'Master Makers and Players' series at Castellani Art Museumby jmaloni
'Exploring the Legacy of America's Masters of Traditional Music'
The Castellani Art Museum of Niagara University presents "Exploring the Legacy of America's Masters of Traditional Music" on Sunday, March 30, from 2-4 p.m.
The exhibit "Extraordinary Ordinary People: American Masters of Traditional Arts" highlights many of the NEA's National Heritage Fellowship winners. CAM staff said these individuals constitute the very best of this country's traditional artists. In this public lecture, ethnomusicologist Thomas Grant Richardson will explore the diverse musical output of several of these distinguished musicians. Through sound and film, participants will gain a better understanding of the styles and cultures that make up the complex fabric of American traditional music today, from familiar genres like bluegrass and gospel, to music uncommon in Western New York.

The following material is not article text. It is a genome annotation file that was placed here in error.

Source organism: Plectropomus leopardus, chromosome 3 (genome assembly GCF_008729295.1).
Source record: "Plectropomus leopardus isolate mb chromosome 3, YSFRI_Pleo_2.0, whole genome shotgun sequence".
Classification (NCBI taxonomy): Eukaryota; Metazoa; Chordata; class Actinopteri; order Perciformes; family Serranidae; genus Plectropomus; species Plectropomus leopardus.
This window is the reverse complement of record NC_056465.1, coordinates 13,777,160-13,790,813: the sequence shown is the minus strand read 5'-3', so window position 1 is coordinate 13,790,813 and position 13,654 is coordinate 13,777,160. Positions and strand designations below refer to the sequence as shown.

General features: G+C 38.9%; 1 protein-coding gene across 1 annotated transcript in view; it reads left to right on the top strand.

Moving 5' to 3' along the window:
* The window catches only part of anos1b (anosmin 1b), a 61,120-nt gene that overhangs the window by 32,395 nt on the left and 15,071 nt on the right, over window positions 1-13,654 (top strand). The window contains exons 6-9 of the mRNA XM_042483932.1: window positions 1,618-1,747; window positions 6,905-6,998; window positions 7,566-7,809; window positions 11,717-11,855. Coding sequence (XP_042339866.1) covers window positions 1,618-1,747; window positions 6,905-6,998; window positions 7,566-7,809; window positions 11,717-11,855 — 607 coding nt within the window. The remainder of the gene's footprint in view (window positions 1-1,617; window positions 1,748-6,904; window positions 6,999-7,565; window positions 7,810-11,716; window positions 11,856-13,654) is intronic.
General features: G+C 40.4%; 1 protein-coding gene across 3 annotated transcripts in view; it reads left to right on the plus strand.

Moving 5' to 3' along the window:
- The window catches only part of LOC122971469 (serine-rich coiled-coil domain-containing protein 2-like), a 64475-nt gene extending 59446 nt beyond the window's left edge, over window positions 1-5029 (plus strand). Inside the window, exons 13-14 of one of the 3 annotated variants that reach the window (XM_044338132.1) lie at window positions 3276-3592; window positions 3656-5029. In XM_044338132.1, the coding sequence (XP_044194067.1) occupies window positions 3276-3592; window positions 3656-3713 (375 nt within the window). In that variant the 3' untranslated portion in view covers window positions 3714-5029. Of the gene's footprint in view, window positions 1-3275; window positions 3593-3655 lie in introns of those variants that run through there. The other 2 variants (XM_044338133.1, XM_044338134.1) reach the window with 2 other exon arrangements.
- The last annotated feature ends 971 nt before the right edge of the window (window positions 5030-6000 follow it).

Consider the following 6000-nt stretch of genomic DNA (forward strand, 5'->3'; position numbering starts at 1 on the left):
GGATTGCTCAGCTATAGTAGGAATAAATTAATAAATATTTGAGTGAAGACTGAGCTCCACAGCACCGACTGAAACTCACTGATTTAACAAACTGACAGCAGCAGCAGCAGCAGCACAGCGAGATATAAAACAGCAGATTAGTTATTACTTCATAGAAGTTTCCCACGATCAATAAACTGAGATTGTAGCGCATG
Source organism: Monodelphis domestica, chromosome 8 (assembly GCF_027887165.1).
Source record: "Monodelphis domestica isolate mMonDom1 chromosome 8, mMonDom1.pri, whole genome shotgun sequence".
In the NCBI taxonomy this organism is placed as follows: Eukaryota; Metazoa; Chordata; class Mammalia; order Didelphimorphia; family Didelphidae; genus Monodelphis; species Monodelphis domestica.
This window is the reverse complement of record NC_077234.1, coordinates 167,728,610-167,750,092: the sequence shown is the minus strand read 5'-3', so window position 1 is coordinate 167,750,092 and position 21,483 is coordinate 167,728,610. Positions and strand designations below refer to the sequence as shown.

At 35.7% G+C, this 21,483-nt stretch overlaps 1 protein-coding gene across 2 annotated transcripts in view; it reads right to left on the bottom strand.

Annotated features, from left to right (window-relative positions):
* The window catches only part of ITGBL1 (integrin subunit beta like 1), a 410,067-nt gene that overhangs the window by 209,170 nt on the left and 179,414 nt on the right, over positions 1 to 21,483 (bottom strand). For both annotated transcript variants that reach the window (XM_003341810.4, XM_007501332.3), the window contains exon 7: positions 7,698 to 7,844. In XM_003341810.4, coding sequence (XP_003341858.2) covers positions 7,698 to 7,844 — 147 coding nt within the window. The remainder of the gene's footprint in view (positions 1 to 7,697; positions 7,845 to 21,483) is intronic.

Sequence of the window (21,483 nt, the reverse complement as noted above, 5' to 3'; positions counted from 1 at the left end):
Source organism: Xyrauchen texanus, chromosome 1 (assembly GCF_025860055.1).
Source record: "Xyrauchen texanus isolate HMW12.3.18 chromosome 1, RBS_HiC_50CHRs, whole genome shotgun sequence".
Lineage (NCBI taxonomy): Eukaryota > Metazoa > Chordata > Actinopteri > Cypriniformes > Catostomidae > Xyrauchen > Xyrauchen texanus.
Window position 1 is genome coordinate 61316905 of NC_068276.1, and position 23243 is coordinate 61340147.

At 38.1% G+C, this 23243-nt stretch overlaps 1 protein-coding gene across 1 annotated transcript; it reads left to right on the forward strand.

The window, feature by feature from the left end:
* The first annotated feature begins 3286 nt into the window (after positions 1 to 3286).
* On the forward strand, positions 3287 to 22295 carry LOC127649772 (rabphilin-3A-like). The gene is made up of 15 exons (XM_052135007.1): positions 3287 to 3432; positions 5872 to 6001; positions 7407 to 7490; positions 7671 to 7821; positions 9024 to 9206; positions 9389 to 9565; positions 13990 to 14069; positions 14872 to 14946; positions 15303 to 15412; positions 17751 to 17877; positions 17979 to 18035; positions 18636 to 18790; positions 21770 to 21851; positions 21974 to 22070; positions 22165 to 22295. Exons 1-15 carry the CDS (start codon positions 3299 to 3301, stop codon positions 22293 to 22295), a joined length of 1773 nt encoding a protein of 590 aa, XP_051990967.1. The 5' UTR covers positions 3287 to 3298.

The program is free and open to the public.
Richardson, M.A., is an instructor at SUNY Empire State College and a doctoral candidate at Indiana University. His work focuses on the vernacular music traditions of the U.S., as well as their exportation into other national contexts. For the past two years, he has been conducting ethnographic research in Toronto, exploring the translation of American "old-time" fiddle and banjo music by Canadian players.
For more information, contact Carrie Hertz, Ph.D., curator of folk arts, at 716-286-8290.
This event is made possible by the New York State Council on the Arts with the support of Gov. Andrew Cuomo and the New York State Legislature.